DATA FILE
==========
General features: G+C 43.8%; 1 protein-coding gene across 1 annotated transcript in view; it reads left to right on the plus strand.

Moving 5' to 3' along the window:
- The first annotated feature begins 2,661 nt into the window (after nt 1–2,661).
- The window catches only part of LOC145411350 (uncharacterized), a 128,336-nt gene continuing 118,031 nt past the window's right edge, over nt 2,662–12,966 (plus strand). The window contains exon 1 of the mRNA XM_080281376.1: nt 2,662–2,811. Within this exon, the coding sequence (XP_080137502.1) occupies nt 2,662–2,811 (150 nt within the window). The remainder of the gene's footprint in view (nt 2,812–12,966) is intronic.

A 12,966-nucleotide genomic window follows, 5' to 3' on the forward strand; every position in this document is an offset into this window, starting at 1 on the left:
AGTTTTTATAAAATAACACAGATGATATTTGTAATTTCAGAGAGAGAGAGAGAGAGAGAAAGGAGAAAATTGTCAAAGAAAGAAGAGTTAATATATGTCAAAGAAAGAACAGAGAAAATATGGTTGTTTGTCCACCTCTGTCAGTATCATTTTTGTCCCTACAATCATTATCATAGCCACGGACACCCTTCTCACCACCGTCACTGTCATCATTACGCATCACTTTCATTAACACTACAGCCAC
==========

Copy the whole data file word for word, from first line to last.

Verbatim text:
General features: G+C 43.8%; 1 protein-coding gene across 1 annotated transcript in view; it reads left to right on the plus strand.

Moving 5' to 3' along the window:
- The first annotated feature begins 2,661 nt into the window (after nt 1–2,661).
- The window catches only part of LOC145411350 (uncharacterized), a 128,336-nt gene continuing 118,031 nt past the window's right edge, over nt 2,662–12,966 (plus strand). The window contains exon 1 of the mRNA XM_080281376.1: nt 2,662–2,811. Within this exon, the coding sequence (XP_080137502.1) occupies nt 2,662–2,811 (150 nt within the window). The remainder of the gene's footprint in view (nt 2,812–12,966) is intronic.

A 12,966-nucleotide genomic window follows, 5' to 3' on the forward strand; every position in this document is an offset into this window, starting at 1 on the left:
AGTTTTTATAAAATAACACAGATGATATTTGTAATTTCAGAGAGAGAGAGAGAGAGAGAAAGGAGAAAATTGTCAAAGAAAGAAGAGTTAATATATGTCAAAGAAAGAACAGAGAAAATATGGTTGTTTGTCCACCTCTGTCAGTATCATTTTTGTCCCTACAATCATTATCATAGCCACGGACACCCTTCTCACCACCGTCACTGTCATCATTACGCATCACTTTCATTAACACTACAGCCAC